In the middle of May, I was walking through the Valley Road park here in Nottingham, when I saw something unexpected: mugwort leaves!
Did you know mugwort can be made into tea, flavour beer and even be smoked as tobacco? Watch out though, it contains thujone which makes it a good insecticide but is toxic to cats and can damage the kidneys and liver in humans if taken in large quantities. It is thought to encourage menstruation, perhaps leading it to one of its many names: motherwort.
Had I not looked into the properties of Mugwort, I would have disregarded it as ‘another weed’. Because that’s the way when we aren’t familiar with something. We either take interest and learn to know what something is, or we dismiss it because it isn’t important to us.
I have reached a stage in my Druidry where I am now exploring both plants and trees. And even though I previously knew some of their names, I was completely ignorant of other species. Sure, I already knew of birch and sycamore and oak. As much as I already knew about yew, dandelion, buttercup and nettle. And this exploration has influenced a lot of how I now approach my blog over the past year.
As my knowledge and understanding increases, the landscape becomes more familiar, the fog of ignorance melts away. Becoming acquainted with the flowers, the plants and wildlife allows not only a growing familiarity, but an appreciation and most of all…. respect.
Last week, in building up to this month’s new moon, the British weather had shown every example of its arsenal. Almost one for each day!
Beginning with spring’s warm sunshine giving way to chillingly cold winds, crispy frost, to swift flurries of snow, pockets of rain and gusts of wind. Blue sky being obscured by thick iron clouds…. to give way to blue skies again. And remember…. Blue skies don’t necessarily mean they are warm days.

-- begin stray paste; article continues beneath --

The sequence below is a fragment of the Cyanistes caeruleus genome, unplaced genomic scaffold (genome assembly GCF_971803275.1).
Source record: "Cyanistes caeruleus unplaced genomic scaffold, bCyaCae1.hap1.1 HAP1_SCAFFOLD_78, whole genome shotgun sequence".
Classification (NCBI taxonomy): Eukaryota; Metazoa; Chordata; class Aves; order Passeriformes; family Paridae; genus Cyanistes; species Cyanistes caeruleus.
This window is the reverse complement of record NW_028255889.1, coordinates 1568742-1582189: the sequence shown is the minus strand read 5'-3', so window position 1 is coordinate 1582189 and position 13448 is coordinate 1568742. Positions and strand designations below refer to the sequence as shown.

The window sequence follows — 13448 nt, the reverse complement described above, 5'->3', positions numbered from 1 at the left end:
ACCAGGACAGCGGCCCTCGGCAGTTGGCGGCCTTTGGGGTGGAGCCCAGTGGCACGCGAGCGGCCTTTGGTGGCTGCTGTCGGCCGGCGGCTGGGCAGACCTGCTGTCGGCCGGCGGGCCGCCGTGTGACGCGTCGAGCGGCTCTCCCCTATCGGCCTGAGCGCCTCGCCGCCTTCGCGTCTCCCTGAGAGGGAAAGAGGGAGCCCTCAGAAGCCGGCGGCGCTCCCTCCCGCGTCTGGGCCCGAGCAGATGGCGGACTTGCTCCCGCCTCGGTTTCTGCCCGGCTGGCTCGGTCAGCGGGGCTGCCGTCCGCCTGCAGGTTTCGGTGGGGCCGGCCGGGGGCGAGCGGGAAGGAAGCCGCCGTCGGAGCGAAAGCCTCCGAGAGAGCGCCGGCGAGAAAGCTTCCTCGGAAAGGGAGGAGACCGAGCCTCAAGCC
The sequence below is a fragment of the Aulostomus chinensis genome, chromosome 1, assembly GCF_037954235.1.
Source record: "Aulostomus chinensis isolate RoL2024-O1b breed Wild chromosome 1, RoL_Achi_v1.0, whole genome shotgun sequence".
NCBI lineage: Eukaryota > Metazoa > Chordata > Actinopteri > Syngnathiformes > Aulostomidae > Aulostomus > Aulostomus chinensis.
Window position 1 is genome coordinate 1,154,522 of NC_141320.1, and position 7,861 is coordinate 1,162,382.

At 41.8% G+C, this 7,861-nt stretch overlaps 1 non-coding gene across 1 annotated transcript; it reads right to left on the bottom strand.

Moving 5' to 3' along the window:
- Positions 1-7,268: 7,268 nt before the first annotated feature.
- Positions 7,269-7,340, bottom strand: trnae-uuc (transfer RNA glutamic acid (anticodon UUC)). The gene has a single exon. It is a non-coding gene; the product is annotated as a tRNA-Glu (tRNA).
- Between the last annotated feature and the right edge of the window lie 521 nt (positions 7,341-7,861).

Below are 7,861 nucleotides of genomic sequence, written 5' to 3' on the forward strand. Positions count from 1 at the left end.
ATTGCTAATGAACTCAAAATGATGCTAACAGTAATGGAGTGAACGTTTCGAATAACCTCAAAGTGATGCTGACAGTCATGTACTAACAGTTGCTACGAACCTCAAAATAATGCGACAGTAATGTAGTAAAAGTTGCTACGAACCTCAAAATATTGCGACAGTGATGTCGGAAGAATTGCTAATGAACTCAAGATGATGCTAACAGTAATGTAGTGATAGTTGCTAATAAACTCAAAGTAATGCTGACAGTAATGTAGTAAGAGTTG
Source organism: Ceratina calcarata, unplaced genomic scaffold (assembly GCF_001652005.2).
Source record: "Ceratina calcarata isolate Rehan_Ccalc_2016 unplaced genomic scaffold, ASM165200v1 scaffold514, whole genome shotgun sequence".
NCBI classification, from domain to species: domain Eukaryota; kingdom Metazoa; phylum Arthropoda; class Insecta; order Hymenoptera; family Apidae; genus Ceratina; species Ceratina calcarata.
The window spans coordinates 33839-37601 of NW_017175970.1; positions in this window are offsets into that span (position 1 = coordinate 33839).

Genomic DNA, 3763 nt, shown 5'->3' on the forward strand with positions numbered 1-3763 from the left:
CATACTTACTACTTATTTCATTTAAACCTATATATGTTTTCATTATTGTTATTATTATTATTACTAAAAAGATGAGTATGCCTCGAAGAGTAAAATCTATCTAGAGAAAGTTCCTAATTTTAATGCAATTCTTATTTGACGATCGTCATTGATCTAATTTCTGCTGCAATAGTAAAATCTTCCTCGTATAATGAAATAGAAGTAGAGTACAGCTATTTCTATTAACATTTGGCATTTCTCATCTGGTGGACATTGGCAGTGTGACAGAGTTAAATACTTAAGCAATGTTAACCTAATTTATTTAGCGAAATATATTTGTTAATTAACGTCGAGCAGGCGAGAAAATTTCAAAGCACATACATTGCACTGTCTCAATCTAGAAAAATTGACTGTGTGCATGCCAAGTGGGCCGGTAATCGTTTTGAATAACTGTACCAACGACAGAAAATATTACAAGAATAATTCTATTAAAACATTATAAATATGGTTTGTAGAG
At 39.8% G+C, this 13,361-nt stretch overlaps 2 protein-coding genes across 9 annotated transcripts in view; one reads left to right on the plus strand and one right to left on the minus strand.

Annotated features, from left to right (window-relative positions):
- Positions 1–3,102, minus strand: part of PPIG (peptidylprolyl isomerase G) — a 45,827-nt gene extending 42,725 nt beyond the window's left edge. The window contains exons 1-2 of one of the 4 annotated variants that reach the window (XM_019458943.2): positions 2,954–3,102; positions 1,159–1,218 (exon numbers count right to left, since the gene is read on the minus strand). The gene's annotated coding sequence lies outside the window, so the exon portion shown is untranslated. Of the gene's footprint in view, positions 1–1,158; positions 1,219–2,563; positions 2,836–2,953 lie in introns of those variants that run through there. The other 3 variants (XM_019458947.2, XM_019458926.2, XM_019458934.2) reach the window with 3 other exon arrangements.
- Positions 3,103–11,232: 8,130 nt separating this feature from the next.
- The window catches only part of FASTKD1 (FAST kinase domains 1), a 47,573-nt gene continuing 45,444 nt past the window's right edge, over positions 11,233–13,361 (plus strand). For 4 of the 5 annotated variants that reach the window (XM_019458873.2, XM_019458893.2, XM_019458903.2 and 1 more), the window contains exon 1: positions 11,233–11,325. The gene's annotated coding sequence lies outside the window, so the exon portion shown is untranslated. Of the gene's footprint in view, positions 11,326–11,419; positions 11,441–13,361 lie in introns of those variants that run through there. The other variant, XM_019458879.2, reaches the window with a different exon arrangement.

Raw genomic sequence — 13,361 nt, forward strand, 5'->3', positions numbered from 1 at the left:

The weather, here in the UK, is often a talking point because it changes so regularly. So we often talk about it, apparently we’re renowned for it!
It was walking in the frost that inspired this post: frost and ice can preserve on what it takes hold. In some cases it keeps things in stasis, in its extreme (like all things) it can kill.
In the case of looking at the dead nettle (its not actually dead, this is the flowering variety that doesn’t sting) being covered in frost one day and for it to be free the next, this brought to mind the nature of change.
Oh, for sure, the lengthening days, growing green and variety in birdsong are all indicators of the change of season, but even beyond the vernal equinox: winter hasn’t fully loosened it’s grip.
Humanity spends much of its time in keeping things as they are. Where stasis has become our way of telling ourselves that we control the world. But time, experience and the world teach us this isn’t so.
Night gives way to day, winter gives way to summer, youth gives way to maturity…. many die and many are born. What was old gives way to the new, relationships and friendships form, others break. A forest becomes a wasteland, which then becomes a park that becomes a nature reserve. The young can take something old and look on it anew.
As we grow, we too change in the course of our lifetimes: who we were as children isn’t who we are now. We may be the same person in our core, as much as a tree is always a tree, or a dead nettle is always a dead nettle.
But as time goes on, the experiences we go through, our victories, our losses, our lives change us as time goes on.
Yesterday, just before lunch-time, I was on my way up to the local golf course for a stroll. I hadn’t even got past the council houses when I saw something scuttling further ahead.
At first, I thought it was a tortoise-shell cat, but when I looked again, it was a bit bigger and the tail was definitely bushier. It was, of course, a fox! Must have been a juvenile one too as it’s fur still had blue-grey patches.
But there he was (or she, could’ve been a she), head and tail down as if trying everything to keep a low profile despite the bright sun of the approaching afternoon. The fox made its way into the hedge of one of the houses on the road and then I saw him/her no more.
And so, I took the rest of my walk in contemplation.
I’m not one for thinking that every encounter with an animal needs some shamanic interpretation.
But I am one for thinking that every encounter with wildlife is a gift.
There is indeed a fox den, if not a few more around this part of Nottingham. Devi and I have witnessed them in our back garden, seen the cubs play, heard them cry and yip. Devi’s even witnessed them playing with Ron (one of the Apex Predators) and Bailey (she was our lioness trapped in the body of of a blonde domestic house cat) when she was with us, rest her soul. We’ve also found the holes they’ve dug in the garden- cubs practicing for their cache skills no doubt!